The only double X chromosome member of the mid-west hip-hop collective, Doomtree, Dessa certainly holds her own. And with lyrics like “It’s been assumed I’m soft or irrelevant / Cause I refuse to down play my intelligence,” it’s hard for a self-professed strong female to not fall in love with her work. Her music strikes a perfect ‘realness’ balance between being strong and being vulnerable. Some of her songs elicit fist pumps in agreement, and some songs bring a flood of tears of heart-crushing empathy. Her song “Call Off Your Ghost” speaks to anyone who has loved and lost and stuck around to examine the wreckage. The video, as all of her music videos do, serves to amplify the feelings and emotional experience. You can be strong with her, and you can bleed out with her, too.
Dessa tours frequently, and plays a lot of intimate venues with $10 covers. She waits around after shows and talks to every single person who wants an autograph, a photograph, or just to confess how her music resonates with them. Her personality certainly resonates as well. It’s a treat to see her tour her solo stuff, not just for the live band, but in large part for her witty and charming stage banter and the opportunity to hear her share personal tales with a twinge of humor and self deprecation.
As a musician, Dessa refuses to be put into a box. She raps, and she sings, and she creates music that is interesting to her despite criticisms of her body of work containing songs that are too disparate. In an interview with Last.fm, she dismisses such concerns, “I’m not in the business of shelving shit. I’m in the business of making the best songs I can.” The whole Doomtree crew makes music that’s socially conscious in a way that sets it apart from a lot of other rap. In the same interview, Dessa, ever humble, mentions that she thinks she receives too much credit for being the ‘conscience of hip hop:’ “I learned these ideas from people who’d been in the game for a very long time. And I’m one of a whole host of artists, female, male, black and white, who have some serious qualms with the way that gay people and women are portrayed in hip hop music.” As far as the misogyny portion goes, in an interview with New Noise, she defends hip-hop as not ubiquitously misogynistic while also recognizing that the faction that is, is certainly not benign. “An enormous percentage of Hip-Hop listener’s demographic is young and we’re forging meaningfully the ideas of how young people expect to relate to each other and if we’re spreading the idea that women are expendable and that a man’s worth is determined by how badly he dare treat beautiful women, I think we’re doing a disservice to the young people listening.”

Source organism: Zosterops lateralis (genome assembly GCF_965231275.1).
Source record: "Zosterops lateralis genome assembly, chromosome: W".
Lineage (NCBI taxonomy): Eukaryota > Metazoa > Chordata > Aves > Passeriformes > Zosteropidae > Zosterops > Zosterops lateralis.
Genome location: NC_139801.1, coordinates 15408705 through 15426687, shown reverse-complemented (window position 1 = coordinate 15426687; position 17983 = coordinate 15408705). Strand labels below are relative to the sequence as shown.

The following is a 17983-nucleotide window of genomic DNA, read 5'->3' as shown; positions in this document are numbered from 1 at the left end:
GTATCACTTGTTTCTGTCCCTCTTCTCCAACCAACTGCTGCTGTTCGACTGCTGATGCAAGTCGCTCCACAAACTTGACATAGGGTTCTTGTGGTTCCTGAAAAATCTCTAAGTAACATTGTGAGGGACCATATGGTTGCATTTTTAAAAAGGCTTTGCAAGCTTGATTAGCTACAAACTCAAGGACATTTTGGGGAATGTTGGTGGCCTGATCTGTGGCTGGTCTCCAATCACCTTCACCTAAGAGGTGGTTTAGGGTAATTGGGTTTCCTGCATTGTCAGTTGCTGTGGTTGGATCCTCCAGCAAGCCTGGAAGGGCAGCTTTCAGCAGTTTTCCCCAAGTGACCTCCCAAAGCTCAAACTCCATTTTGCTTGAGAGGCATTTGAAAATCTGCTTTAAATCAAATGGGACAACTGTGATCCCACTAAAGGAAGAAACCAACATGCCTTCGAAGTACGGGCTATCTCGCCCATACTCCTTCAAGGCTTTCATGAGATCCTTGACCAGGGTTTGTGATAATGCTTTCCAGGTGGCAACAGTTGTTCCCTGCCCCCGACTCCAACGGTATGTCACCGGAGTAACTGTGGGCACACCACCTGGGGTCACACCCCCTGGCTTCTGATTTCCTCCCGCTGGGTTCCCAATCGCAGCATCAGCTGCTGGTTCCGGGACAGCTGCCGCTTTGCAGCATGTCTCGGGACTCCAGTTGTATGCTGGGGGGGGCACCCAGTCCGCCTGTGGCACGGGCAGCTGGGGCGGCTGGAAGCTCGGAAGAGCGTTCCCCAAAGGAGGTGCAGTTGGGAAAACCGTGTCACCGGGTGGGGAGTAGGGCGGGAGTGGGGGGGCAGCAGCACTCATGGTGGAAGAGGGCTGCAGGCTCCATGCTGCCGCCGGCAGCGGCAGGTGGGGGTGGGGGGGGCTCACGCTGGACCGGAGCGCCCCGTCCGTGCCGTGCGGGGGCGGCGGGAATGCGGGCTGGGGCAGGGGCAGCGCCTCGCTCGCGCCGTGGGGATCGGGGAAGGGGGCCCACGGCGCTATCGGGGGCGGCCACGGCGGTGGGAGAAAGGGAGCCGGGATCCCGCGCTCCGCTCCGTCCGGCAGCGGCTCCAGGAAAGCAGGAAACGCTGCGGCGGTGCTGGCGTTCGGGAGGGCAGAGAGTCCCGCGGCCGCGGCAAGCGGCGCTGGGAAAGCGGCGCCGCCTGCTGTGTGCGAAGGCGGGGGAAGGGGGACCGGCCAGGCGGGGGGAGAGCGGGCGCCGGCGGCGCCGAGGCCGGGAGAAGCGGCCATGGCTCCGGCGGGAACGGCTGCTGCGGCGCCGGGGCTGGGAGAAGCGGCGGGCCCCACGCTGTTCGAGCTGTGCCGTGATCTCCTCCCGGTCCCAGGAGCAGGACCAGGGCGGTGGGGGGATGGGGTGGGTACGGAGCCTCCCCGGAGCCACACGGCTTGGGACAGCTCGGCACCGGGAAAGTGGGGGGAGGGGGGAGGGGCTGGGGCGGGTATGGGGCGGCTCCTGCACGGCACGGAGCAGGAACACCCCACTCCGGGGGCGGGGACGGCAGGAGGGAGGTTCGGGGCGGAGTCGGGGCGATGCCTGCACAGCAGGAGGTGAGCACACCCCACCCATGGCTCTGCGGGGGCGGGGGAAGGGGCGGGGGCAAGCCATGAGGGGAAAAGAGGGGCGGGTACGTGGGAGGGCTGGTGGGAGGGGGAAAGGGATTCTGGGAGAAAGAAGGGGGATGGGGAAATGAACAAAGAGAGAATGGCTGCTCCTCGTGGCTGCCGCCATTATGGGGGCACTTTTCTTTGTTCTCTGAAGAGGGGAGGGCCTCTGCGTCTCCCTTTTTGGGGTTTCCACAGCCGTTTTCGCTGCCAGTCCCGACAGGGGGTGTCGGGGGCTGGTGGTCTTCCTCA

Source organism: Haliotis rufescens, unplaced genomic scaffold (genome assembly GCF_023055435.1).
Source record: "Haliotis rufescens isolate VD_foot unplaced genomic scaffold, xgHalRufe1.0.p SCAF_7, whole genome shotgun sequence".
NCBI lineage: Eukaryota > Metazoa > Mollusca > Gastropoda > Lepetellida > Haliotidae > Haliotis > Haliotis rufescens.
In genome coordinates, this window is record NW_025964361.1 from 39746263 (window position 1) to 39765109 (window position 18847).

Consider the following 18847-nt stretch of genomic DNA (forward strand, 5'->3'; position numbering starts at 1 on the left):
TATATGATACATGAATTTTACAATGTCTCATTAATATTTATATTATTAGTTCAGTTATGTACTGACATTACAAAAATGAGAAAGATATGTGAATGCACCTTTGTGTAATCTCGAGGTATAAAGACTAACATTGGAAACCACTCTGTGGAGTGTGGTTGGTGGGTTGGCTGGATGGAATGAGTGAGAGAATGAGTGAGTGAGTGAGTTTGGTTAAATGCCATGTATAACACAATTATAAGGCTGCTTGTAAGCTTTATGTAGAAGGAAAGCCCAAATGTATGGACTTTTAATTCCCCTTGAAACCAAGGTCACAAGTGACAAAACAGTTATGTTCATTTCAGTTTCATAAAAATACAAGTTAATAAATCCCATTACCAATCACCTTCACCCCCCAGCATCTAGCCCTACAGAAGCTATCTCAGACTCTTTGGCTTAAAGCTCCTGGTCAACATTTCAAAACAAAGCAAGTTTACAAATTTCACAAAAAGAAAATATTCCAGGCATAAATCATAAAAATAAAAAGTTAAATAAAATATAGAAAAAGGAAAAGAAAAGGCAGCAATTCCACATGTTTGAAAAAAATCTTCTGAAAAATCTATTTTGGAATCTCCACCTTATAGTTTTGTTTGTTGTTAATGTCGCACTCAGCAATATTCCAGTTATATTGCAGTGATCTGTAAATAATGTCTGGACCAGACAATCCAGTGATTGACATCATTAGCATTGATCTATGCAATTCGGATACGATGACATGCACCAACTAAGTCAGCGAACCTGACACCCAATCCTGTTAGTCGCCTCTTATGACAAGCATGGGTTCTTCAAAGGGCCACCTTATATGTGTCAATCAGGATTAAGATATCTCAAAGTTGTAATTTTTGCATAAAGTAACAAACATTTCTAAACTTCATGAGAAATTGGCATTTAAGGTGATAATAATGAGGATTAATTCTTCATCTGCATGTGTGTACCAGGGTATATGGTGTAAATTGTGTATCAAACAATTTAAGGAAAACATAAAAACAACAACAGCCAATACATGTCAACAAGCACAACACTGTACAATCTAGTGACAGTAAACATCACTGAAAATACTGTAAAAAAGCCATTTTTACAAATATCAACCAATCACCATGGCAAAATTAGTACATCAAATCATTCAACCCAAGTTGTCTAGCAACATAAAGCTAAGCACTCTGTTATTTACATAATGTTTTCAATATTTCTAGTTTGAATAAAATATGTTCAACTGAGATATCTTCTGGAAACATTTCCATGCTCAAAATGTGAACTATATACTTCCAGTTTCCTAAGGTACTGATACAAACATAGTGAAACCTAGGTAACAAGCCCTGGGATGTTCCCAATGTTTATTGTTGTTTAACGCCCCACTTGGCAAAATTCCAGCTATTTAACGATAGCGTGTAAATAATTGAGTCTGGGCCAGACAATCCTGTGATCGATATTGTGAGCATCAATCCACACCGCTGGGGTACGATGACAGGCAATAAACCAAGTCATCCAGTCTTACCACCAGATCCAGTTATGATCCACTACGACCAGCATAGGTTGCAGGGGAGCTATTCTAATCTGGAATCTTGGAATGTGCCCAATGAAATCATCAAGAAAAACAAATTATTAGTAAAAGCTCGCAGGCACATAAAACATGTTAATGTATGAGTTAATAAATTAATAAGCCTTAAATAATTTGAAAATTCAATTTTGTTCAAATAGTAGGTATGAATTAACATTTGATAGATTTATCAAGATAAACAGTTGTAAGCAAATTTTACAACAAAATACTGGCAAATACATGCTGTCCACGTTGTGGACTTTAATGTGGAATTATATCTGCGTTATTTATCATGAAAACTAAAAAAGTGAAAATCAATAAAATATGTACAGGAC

Beyond hip hop, Dessa is an accomplished writer, from her essay comparing iTunes to Monsanto, to her small format books Spiral Bound and Are You Handsome? She’s also a professor at McNally Smith College of Music in St. Paul, MN. If you’re looking for a role model, she’s your woman. If you’re looking for some new beats to connect with, Dessa has you covered there too. And if you’re still not convinced that she’s an absolute badass, take a swig of her favorite drink, whiskey and amaretto on the rocks, also known as The Godfather.